THE NURTURE REPORT                                               an article


Healthcare industry offers new take on senior living
According to Boomer Marketing News, more than 70 million             “The purpose of skilled nursing
Americans will be over age 65 by 2030, a demographic wave
                                                                      facilities is changing, episodic
that has huge implications for where and how seniors will live
once their health begins to fail.
                                                                      treatments and therapies are being
                                                                      offered and the purpose is to
In preparation, the healthcare industry is rethinking the role of
skilled nursing centers for the aged—and baby boomers are
                                                                      maintain health,”
already seeing the results within the context of caring for their     Joseph Wronski
elderly parents.                                                      Principal of JW Design Architectural Studio
                                                                      Royal Oak, Michigan
Once an extension of aesthetically sterile hospital environments,
today’s skilled nursing centers are transforming into warmer, more   “Consequently, their design must reflect their role as a place where
engaging facilities with many of the comforts of home.                life continues, not just a place that provides temporary treatment.”
           THE NUTURE REPORT                                                                                   Research Comes to Life

                                                                            “We want to deliver
                                                                             care in a personal way.”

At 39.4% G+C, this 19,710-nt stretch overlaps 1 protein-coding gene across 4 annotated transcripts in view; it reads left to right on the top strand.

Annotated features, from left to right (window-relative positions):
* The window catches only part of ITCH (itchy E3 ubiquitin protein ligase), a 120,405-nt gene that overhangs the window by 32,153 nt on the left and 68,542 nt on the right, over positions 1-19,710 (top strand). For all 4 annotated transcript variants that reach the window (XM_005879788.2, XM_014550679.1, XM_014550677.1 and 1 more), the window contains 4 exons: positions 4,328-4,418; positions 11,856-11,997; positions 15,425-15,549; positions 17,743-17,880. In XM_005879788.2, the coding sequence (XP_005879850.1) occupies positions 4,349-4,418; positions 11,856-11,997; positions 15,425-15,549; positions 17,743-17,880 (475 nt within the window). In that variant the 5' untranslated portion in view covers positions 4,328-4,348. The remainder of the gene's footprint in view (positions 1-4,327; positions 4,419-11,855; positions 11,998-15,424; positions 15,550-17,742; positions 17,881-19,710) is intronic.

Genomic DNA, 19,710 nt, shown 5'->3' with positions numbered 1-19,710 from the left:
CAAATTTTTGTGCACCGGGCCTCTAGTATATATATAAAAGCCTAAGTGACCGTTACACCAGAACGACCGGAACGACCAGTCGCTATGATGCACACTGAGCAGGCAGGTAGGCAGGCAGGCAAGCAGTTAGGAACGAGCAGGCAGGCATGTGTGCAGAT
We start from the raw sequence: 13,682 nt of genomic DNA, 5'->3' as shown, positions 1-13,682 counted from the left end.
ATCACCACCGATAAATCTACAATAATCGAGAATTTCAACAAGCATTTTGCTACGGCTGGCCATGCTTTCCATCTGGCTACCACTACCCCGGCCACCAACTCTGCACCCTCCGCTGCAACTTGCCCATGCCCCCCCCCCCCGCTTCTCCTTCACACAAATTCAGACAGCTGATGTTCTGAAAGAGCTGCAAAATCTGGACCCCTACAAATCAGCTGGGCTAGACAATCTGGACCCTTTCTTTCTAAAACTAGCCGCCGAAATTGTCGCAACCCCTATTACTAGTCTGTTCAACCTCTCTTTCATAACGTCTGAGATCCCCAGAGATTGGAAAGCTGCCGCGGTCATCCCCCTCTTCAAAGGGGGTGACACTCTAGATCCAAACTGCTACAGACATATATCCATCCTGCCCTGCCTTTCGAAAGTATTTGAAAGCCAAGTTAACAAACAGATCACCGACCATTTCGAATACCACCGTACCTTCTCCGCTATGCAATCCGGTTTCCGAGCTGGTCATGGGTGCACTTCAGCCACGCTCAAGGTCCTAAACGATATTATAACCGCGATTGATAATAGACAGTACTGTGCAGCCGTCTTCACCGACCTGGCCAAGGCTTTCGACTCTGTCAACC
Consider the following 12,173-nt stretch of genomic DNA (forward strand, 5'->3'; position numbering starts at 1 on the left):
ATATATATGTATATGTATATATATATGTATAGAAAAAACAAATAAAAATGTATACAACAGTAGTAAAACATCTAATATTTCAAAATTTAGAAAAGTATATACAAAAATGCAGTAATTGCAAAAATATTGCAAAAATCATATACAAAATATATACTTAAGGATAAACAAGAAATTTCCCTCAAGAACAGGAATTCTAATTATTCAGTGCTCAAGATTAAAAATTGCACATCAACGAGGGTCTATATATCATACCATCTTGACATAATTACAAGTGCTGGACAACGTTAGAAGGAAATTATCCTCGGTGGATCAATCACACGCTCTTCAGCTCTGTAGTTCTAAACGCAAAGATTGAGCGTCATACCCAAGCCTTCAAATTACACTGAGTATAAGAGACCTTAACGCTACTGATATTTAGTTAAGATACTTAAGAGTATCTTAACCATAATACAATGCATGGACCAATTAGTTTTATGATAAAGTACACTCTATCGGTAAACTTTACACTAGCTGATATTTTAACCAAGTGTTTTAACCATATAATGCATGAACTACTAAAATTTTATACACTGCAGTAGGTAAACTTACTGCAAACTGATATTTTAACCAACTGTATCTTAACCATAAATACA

Gail Clarkson
                                                                                CEO of Medilodge Group

Medilodge Senior-Care Facility

Today’s senior facilities aren’t designed according to cookie-      What’s more, senior residents don’t necessarily fit a single mold.
cutter models. Rather, they often reflect the sensibilities         Most are full-timers, or “lodgers” in the Medilodge vernacular,
of the community in which they’re located.                           while others just need short-term rehabilitation, perhaps following
                                                                    a stroke, heart attack, or hip replacement. Senior-care facilities fill
“We look hard at what residents enjoy doing.” says Gail Clarkson,
                                                                     the gap for these patients who are ready to be discharged from
 CEO of Medilodge Group, which operates 16 senior-care
                                                                    acute care, but not ready to go home.
 facilities throughout Michigan. “In a city environment, where
people are accustomed to cultural events, we make sure              “Rehabilitation residents have a different set of expectations,”
 residents have access to activities such as theater outings.        Clarkson says. “They’re focused on healing and going home, and
If they’re accustomed to an educational culture, perhaps in          they appreciate a hotel atmosphere while they’re being cared for.”
a college town, we’ll bring in continuing education classes
                                                                     For all residents, both permanent and temporary, the most
or lectures.”
                                                                     significant change involves more opportunities to develop personal
“Medilodge is on the cutting edge of developing the future of        relationships with other residents and staff.
 senior care,” says Ingrid Ams, Sr. Account Executive, Healthcare
                                                                    The newest skilled nursing centers designed for Medilodge